Wickr Is The Fort Knox Of Secure-Messaging Apps

Wickr is a secure-messaging app that wears its encryption like a badge of honor. Messages are encrypted locally and can be made to self destruct.

By Mikah Sargent | August 24, 2015

When you think of sending secret, self-destructing messages, you probably think of Snapchat, right? (Video via Snapchat)

But while Snapchat is really good at making casual (or embarrassing) messages to your friends disappear, you might want something a little more serious and a little more secure if you’re, say, talking behind the Prime Minister of Australia’s back.

As it turns out, when a few members of Australian Prime Minister Tony Abbott’s government needed to talk about how displeased they were with his leadership, they turned to Wickr. (Video via Liberal party of Australia)

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Wickr is a free messaging app for Windows, OS X, Linux, iOs and Android. It lets you send photos, videos, audio, documents and messages. And simply put, it’s the Fort Knox of secure-messaging apps.

Each message you send on Wickr is encrypted on your device, with randomly generated keys that are used only once before they’re destroyed. Same goes for messages you receive from other Wickr users.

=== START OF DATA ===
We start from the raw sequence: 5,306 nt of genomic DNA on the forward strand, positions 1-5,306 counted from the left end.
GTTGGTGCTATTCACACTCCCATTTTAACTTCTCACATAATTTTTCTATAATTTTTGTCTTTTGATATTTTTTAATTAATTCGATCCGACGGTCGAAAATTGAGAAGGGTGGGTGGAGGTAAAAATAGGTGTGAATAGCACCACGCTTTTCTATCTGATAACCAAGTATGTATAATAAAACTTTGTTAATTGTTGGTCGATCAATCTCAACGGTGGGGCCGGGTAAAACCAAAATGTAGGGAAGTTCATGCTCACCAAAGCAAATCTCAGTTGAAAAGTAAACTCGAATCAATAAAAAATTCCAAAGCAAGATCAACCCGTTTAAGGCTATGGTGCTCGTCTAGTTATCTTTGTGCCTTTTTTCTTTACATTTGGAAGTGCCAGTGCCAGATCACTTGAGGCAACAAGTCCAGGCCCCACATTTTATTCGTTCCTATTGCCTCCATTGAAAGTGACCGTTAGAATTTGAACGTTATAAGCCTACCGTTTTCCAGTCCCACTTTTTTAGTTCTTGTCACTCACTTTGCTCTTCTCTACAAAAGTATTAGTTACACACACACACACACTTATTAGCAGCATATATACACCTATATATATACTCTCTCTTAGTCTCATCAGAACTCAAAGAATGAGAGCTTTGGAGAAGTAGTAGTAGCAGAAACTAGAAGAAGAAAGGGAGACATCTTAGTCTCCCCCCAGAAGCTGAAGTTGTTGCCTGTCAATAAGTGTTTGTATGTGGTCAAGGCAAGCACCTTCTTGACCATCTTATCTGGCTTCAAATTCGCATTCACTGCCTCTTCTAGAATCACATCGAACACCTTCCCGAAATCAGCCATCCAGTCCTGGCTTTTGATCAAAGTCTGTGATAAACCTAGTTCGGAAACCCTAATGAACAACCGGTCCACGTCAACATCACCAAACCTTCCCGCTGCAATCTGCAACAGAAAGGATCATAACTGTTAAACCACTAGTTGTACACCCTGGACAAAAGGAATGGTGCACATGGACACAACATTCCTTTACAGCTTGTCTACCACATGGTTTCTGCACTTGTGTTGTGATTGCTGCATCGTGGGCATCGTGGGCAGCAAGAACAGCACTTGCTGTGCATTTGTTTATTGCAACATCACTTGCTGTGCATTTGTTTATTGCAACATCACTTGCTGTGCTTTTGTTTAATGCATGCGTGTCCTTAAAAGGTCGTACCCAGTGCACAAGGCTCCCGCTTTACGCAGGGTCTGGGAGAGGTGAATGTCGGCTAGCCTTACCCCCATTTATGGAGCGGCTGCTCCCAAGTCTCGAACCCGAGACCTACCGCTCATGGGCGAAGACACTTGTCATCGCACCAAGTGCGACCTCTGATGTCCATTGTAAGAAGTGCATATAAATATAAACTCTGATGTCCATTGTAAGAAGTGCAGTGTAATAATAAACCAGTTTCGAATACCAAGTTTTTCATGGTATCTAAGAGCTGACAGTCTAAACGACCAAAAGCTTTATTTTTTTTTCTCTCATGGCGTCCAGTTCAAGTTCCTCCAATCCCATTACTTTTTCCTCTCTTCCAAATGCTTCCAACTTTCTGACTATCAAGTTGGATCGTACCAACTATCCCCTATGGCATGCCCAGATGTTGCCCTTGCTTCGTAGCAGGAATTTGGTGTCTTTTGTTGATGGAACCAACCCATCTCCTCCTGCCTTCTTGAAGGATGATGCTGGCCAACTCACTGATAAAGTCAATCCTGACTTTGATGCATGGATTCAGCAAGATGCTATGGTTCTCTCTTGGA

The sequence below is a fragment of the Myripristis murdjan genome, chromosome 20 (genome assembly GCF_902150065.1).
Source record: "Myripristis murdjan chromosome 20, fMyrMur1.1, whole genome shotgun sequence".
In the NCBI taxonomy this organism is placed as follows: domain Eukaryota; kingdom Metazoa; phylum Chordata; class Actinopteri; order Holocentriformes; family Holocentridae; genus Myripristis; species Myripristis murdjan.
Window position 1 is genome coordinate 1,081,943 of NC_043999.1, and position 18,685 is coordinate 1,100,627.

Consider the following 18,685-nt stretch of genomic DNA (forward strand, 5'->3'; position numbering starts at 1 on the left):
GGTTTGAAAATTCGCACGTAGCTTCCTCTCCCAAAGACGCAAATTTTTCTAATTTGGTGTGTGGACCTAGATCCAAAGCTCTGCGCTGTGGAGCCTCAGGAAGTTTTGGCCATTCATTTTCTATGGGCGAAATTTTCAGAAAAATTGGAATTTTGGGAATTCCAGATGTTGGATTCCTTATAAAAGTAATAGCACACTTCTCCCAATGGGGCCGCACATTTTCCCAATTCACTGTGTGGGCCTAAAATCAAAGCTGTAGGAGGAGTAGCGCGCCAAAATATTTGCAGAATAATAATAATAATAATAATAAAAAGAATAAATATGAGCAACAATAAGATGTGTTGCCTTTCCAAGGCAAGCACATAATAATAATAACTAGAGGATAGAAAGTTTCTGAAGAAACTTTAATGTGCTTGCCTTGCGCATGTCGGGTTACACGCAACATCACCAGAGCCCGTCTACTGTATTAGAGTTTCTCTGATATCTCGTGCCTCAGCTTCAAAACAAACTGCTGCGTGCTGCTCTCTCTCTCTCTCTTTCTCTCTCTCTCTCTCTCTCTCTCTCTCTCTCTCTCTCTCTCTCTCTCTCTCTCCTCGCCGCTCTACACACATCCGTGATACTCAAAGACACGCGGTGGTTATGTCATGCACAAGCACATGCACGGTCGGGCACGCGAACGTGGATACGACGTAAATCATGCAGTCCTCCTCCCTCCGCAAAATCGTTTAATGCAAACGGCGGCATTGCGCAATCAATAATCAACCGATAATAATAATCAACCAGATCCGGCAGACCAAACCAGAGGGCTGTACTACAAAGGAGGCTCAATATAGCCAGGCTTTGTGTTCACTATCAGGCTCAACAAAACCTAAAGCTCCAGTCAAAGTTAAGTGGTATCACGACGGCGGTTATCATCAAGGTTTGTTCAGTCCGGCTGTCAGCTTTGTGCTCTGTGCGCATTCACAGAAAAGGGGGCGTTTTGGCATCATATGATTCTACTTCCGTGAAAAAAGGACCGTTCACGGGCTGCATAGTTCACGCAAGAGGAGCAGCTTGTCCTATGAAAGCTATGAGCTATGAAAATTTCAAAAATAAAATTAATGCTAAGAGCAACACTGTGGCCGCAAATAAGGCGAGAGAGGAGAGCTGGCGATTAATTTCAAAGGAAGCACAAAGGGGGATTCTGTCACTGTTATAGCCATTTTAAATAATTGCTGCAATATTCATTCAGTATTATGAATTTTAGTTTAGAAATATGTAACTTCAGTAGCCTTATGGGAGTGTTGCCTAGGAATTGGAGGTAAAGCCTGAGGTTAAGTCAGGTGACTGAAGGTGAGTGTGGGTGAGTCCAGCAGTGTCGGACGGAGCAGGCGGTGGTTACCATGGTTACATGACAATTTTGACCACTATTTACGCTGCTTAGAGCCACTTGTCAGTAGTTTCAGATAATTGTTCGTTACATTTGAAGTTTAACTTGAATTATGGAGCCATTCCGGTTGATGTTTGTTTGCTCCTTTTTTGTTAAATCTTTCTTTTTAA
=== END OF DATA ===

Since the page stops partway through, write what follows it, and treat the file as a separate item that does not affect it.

There are many more layers of encryption and security, like ECDH521, AES 256, and TLS. That’s basically a whole bunch of letters and numbers that mean your data is locked up tight.

And Wickr has the verification of several security organizations to prove it.

The company wears its uber-encryption like a badge of honor. So much so that it offers a whopping $100,000 to anyone who can find a vulnerability. If only I knew how to hack encrypted messaging services …

Though finding a vulnerability might be hard, considering the conditions under which the app was built. Wickr’s CEO told The New York Times, “From the moment we started building Wickr, we assumed we’d be attacked by the most advanced nation-states in the world.”

And when asked whether she’d sell Wickr to Facebook — a company infamous for its, uh, love of user data — Wickr’s CEO said this: “The last thing I want to do is sell to Facebook. They're the devil. [Private] communication is a human right. Everyone in the world deserves it, and I'd never sell to a company that would complicate that.”

Yeah, we weren’t kidding when we said Wickr wears its encryption like a badge of honor. To learn more about the company and check out its apps, you can head over to the Wickr website.

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